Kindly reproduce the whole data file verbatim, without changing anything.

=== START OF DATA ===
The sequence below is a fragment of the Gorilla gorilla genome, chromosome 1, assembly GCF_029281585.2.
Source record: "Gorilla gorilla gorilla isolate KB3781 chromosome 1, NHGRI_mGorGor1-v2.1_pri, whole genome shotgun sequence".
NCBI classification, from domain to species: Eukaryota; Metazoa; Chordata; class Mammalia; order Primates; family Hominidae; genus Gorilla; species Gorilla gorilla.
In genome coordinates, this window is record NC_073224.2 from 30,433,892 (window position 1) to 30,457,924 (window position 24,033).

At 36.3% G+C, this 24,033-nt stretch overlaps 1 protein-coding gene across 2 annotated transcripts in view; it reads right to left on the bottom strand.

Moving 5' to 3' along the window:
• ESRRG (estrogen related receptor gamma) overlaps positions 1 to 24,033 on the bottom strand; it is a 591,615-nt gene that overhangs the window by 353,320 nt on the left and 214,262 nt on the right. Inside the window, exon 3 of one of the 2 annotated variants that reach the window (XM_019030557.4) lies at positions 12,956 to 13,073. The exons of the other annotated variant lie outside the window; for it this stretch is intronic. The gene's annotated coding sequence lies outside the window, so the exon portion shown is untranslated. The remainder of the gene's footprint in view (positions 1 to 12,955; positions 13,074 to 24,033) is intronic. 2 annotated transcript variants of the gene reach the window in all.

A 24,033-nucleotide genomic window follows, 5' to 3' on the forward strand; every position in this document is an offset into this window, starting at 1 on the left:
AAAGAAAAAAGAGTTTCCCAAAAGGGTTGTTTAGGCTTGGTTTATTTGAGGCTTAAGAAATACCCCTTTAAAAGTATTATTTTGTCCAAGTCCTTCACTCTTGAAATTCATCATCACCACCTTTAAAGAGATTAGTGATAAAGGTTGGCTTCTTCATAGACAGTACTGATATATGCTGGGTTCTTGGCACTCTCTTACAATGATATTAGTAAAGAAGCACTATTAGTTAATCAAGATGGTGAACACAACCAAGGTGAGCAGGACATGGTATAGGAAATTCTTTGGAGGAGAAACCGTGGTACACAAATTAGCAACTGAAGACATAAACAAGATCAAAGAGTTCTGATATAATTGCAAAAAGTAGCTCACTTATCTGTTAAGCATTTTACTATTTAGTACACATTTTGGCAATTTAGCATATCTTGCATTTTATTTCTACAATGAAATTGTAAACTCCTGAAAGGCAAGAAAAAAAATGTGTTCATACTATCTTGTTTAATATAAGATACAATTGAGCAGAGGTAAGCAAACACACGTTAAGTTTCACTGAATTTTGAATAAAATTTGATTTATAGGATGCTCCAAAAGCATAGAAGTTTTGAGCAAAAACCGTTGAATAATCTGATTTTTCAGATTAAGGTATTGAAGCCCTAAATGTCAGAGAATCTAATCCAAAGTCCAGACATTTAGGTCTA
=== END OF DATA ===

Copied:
The sequence below is a fragment of the Gorilla gorilla genome, chromosome 1, assembly GCF_029281585.2.
Source record: "Gorilla gorilla gorilla isolate KB3781 chromosome 1, NHGRI_mGorGor1-v2.1_pri, whole genome shotgun sequence".
NCBI classification, from domain to species: Eukaryota; Metazoa; Chordata; class Mammalia; order Primates; family Hominidae; genus Gorilla; species Gorilla gorilla.
In genome coordinates, this window is record NC_073224.2 from 30,433,892 (window position 1) to 30,457,924 (window position 24,033).

At 36.3% G+C, this 24,033-nt stretch overlaps 1 protein-coding gene across 2 annotated transcripts in view; it reads right to left on the bottom strand.

Moving 5' to 3' along the window:
• ESRRG (estrogen related receptor gamma) overlaps positions 1 to 24,033 on the bottom strand; it is a 591,615-nt gene that overhangs the window by 353,320 nt on the left and 214,262 nt on the right. Inside the window, exon 3 of one of the 2 annotated variants that reach the window (XM_019030557.4) lies at positions 12,956 to 13,073. The exons of the other annotated variant lie outside the window; for it this stretch is intronic. The gene's annotated coding sequence lies outside the window, so the exon portion shown is untranslated. The remainder of the gene's footprint in view (positions 1 to 12,955; positions 13,074 to 24,033) is intronic. 2 annotated transcript variants of the gene reach the window in all.

A 24,033-nucleotide genomic window follows, 5' to 3' on the forward strand; every position in this document is an offset into this window, starting at 1 on the left:
AAAGAAAAAAGAGTTTCCCAAAAGGGTTGTTTAGGCTTGGTTTATTTGAGGCTTAAGAAATACCCCTTTAAAAGTATTATTTTGTCCAAGTCCTTCACTCTTGAAATTCATCATCACCACCTTTAAAGAGATTAGTGATAAAGGTTGGCTTCTTCATAGACAGTACTGATATATGCTGGGTTCTTGGCACTCTCTTACAATGATATTAGTAAAGAAGCACTATTAGTTAATCAAGATGGTGAACACAACCAAGGTGAGCAGGACATGGTATAGGAAATTCTTTGGAGGAGAAACCGTGGTACACAAATTAGCAACTGAAGACATAAACAAGATCAAAGAGTTCTGATATAATTGCAAAAAGTAGCTCACTTATCTGTTAAGCATTTTACTATTTAGTACACATTTTGGCAATTTAGCATATCTTGCATTTTATTTCTACAATGAAATTGTAAACTCCTGAAAGGCAAGAAAAAAAATGTGTTCATACTATCTTGTTTAATATAAGATACAATTGAGCAGAGGTAAGCAAACACACGTTAAGTTTCACTGAATTTTGAATAAAATTTGATTTATAGGATGCTCCAAAAGCATAGAAGTTTTGAGCAAAAACCGTTGAATAATCTGATTTTTCAGATTAAGGTATTGAAGCCCTAAATGTCAGAGAATCTAATCCAAAGTCCAGACATTTAGGTCTA